19 June 2019 — Bureau of Investigative Journalism
It’s been a very busy few weeks at the Bureau. In a series of stories that show what a range of topics we cover, we’ve revealed:
- How fraudsters from the northwest of England stole millions of pounds of taxpayers’ money despite being monitored by HMRC for more than two decades.
- That at least 3,000 lives each year could be saved if simple steps were taken to cut air pollution from UK farms in half.
- That Kensington and Chelsea Borough Council had £129 million in a pot of money that could have been spent on the Grenfell Tower renovation, potentially avoiding fatal cost-cutting measures.
We’re also delighted to have won or been nominated for more specialist journalism awards. Our Global Superbugs team won the Steve Connor Award for Investigative Journalism at the Association of British Science Writers Awards for their story “A game of chicken: How Indian poultry farming is creating global superbugs”, and our health and science editor Madlen Davies was highly commended for her work in the Medical Journalists’ Association awards, and shortlisted in the One World Media Awards. Meanwhile our Bureau Local team was a finalist in three different categories at the prestigious international Data Journalism Awards.
From the UK to Dubai: On the trail of the “fraud of the century”
This story traced two men from the northwest of England who stole vast sums of taxpayers’ money through a series of frauds across Europe before going on to enjoy lives of luxury in Dubai. The men were able to carry out these frauds despite being under surveillance by HMRC for more than two decades.
This investigation was a major collaborative effort that saw three journalists at the Bureau working with a Sunday Times reporter, on a story which emerged out of a pan-European project called Grand Theft Europe.
German non-profit newsroom Correctiv coordinated 35 different European news organisations, including the Bureau, to review thousands of leaked documents from HMRC and prosecutors from across Europe, all related to VAT fraud.
Deadly gas: Cutting farm emissions in half could save 3,000 lives a year
The latest investigation from our Food and Farming team revealed thousands of deaths each year could be prevented if air pollution from UK farms was halved, but the government’s failure to act means the most damaging sectors are under no obligation to cut their emissions.
The thousands of tonnes of faeces and urine produced by UK farm animals a day release ammonia gas, which combines with other particles in the air to create one of the most deadly forms of pollution. Ammonia is the only pollutant on the rise in the UK, and taking simple measures to cut it would be the “most effective way” to clean up our air and prevent deaths, according to a leading expert. Yet the government has no comprehensive monitoring, little enforcement, and almost no funding or clear plan to reduce the emissions, we found.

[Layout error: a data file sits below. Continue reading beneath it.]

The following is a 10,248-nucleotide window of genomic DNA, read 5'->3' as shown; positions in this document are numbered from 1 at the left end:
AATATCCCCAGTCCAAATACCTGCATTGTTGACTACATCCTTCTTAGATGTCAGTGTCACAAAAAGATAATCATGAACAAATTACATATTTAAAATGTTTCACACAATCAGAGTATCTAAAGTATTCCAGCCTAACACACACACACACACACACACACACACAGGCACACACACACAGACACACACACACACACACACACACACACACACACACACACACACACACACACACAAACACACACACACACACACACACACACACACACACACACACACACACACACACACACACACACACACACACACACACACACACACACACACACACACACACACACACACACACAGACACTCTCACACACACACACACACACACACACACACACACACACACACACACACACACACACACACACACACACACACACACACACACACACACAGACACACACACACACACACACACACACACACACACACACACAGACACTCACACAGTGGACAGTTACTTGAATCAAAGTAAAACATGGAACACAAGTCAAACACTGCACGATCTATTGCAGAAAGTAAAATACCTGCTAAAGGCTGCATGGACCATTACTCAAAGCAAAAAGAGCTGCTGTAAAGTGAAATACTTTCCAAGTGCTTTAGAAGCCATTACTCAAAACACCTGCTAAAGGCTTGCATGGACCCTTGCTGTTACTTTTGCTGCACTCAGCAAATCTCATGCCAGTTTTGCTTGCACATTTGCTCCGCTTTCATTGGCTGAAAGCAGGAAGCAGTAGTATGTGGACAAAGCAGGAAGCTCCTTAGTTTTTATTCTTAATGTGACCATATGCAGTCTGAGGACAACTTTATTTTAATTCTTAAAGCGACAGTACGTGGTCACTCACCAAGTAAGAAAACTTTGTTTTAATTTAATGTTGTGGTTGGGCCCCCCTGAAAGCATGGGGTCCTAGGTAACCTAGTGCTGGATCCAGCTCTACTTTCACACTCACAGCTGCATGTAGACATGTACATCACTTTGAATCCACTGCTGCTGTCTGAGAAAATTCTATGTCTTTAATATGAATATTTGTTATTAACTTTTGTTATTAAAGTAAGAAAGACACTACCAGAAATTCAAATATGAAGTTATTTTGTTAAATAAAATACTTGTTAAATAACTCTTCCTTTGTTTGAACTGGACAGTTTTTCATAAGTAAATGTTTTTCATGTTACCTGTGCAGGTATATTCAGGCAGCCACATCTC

As well as forming deadly air pollution, ammonia also causes devastating damage to waterways and insect and plant life around the farms which release it.
This investigation is part of a wider project examining the global impact of intensive farming practices, which is a collaboration with the Guardian.
Click here to read the series of stories in the Guardian.
Exclusive: Grenfell council had £129 million it could have spent on tower renovation
During a six-month investigation into council finances our reporter Gareth Davies discovered that Kensington and Chelsea Borough Council had a huge pot of money that it could have spent on the Grenfell Tower renovation. Instead cost-cutting measures were taken, including saving £300,000 by using cheaper, more combustible cladding.
It was known that Kensington and Chelsea’s finances were very healthy at the time decisions about Grenfell refurbishment were made. What was not known was that the specific pot of money the local authority drew from to fund the work was enormous.
The council had previously said legal restrictions meant it could only use rental income from local authority housing to pay for the renovation works. However the council’s own documents show a large part of the work was actually paid for with the proceeds from the sale of council property.
A collaborative investigation by the Bureau, HuffPost UK and the BBC Local Democracy Reporting Service revealed for the first time that in the years leading to the tragedy the council made £129 million from selling assets. When presented with our findings that it could have used this money to increase the Grenfell Tower budget, the council did not contest this.
Read the full story here.
Read the story on HuffPost UK here.
Read the BBC Local Democracy story here.
In the coming weeks we will be sharing a major story on the global meat market from an international collaboration with partners in Brazil and Ireland, and new evidence from an undercover operation in India.
We’re tackling bigger issues than ever before and our findings and stories are driving positive change. Thank you for supporting our work.